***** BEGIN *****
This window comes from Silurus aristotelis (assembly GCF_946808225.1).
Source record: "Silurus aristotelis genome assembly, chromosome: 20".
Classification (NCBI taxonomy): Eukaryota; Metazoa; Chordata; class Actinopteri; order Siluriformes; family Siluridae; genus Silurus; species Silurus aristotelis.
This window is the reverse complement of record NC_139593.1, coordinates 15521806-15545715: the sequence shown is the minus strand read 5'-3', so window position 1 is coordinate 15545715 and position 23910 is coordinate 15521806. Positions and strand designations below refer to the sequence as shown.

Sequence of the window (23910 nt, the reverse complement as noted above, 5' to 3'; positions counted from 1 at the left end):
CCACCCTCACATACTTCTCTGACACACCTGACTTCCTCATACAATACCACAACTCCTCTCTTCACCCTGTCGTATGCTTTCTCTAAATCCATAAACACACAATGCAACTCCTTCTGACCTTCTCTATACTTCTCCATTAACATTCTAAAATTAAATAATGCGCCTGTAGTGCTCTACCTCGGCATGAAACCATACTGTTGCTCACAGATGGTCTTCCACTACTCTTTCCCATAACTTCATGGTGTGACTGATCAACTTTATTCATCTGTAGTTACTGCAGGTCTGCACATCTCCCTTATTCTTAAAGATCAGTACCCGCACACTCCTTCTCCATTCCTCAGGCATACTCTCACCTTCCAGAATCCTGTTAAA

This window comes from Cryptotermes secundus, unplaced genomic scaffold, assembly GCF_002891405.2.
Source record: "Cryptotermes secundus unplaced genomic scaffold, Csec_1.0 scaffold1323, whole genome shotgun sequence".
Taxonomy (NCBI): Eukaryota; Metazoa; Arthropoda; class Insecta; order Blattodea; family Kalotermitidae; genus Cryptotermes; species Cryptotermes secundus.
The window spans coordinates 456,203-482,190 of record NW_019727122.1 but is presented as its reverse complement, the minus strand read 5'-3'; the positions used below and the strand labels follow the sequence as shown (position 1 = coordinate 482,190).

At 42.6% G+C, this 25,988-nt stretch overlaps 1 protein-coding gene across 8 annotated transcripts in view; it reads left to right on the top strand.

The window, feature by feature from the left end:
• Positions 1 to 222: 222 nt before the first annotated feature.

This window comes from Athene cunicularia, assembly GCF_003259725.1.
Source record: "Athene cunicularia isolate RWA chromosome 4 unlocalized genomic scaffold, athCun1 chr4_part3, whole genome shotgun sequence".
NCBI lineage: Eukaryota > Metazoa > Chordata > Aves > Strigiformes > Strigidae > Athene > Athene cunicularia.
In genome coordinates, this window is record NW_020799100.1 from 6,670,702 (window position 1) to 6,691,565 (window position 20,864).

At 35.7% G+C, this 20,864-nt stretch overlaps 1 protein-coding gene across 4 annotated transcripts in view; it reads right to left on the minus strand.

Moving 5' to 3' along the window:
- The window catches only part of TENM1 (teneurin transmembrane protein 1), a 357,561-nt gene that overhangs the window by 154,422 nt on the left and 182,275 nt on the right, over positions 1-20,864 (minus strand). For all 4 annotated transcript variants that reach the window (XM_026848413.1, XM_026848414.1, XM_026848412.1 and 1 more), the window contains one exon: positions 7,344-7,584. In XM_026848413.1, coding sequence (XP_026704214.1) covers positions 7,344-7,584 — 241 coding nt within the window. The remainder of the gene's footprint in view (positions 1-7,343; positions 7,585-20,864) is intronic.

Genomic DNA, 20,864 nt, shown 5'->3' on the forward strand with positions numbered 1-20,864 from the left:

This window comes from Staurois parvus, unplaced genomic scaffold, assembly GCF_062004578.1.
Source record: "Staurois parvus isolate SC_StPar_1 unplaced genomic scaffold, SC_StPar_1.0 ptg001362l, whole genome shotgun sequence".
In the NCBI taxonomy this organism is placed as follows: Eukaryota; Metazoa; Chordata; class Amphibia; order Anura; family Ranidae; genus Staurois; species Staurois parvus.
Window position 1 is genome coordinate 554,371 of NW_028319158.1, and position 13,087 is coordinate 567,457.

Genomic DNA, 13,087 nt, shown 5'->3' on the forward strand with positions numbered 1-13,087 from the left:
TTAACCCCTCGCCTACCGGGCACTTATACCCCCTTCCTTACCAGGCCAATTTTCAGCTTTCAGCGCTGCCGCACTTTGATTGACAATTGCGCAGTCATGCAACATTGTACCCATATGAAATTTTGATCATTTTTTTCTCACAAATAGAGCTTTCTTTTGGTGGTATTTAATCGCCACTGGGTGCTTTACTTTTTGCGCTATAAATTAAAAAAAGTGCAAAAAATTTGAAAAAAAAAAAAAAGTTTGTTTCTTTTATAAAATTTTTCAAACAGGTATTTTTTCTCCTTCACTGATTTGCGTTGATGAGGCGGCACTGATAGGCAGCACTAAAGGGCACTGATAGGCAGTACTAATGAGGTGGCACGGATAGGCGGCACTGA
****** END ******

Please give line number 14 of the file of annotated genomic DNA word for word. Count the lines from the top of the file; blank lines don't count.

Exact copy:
This window comes from Athene cunicularia, assembly GCF_003259725.1.